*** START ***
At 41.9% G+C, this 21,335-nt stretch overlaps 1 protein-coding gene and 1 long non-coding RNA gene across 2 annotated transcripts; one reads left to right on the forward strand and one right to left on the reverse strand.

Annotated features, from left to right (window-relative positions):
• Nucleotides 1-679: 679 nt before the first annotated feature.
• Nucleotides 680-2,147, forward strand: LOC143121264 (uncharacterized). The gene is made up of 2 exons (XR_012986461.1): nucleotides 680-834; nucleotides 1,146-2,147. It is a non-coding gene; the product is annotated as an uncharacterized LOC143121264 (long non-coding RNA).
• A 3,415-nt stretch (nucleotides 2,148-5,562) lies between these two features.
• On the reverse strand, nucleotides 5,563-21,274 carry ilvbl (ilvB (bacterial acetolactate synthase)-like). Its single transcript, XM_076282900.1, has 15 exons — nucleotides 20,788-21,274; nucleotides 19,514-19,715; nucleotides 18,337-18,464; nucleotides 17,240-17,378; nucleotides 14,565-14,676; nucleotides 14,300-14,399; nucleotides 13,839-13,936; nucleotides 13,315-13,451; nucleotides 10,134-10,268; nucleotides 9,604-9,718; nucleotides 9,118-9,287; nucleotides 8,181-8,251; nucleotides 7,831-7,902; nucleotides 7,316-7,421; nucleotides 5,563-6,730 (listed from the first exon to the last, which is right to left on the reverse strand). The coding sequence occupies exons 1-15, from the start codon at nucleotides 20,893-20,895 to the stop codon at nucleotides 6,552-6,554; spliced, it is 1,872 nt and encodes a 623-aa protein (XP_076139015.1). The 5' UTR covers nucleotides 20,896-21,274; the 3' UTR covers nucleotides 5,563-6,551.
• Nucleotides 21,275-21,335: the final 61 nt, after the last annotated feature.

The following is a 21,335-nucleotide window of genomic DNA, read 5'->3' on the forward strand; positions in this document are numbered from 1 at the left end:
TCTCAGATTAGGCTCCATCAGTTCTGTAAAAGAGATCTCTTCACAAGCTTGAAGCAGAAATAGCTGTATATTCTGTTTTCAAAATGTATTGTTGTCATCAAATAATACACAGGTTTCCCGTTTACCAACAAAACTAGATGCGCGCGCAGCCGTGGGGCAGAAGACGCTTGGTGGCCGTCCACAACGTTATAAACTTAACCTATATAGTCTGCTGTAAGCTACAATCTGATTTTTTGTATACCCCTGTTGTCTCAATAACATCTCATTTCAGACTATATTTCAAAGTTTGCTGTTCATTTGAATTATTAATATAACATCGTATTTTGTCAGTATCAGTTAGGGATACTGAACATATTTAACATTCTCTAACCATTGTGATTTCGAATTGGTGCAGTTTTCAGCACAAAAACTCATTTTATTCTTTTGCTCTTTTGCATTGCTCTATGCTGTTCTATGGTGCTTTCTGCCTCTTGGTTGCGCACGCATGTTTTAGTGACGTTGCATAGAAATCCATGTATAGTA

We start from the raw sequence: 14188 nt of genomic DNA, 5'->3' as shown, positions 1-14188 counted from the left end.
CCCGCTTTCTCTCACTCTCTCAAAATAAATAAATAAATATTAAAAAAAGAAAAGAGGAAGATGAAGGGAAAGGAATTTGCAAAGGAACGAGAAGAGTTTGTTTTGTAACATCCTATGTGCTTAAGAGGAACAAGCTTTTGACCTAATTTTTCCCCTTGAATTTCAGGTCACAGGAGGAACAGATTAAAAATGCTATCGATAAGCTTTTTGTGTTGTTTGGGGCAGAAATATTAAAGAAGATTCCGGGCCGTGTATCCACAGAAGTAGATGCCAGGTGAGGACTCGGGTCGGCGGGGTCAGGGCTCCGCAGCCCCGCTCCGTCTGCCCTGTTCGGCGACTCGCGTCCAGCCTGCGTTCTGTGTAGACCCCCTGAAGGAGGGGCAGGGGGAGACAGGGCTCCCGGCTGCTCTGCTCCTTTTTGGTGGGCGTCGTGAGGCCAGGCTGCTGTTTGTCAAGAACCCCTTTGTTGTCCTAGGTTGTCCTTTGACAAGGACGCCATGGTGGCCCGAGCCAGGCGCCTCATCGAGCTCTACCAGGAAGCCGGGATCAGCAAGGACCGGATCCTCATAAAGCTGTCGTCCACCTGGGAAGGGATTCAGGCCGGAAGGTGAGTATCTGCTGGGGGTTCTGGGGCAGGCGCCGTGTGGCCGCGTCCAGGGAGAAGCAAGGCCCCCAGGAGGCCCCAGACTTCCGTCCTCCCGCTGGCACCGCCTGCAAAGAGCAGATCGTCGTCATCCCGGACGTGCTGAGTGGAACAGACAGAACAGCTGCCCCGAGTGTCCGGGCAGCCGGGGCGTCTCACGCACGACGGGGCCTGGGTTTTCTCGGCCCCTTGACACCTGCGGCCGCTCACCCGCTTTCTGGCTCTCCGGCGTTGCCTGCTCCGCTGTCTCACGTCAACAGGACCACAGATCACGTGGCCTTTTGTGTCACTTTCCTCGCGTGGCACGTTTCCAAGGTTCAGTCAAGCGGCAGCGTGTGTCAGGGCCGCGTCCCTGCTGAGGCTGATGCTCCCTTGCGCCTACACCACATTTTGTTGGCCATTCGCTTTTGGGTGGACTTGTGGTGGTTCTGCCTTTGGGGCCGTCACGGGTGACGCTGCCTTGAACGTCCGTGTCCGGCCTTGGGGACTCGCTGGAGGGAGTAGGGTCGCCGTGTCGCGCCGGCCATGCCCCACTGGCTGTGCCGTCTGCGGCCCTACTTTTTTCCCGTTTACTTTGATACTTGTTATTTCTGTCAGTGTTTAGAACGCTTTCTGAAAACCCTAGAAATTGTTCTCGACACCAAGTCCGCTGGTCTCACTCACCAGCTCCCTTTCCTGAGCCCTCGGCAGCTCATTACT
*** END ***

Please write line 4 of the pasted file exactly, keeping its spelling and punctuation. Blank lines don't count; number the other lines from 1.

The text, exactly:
• Nucleotides 680-2,147, forward strand: LOC143121264 (uncharacterized). The gene is made up of 2 exons (XR_012986461.1): nucleotides 680-834; nucleotides 1,146-2,147. It is a non-coding gene; the product is annotated as an uncharacterized LOC143121264 (long non-coding RNA).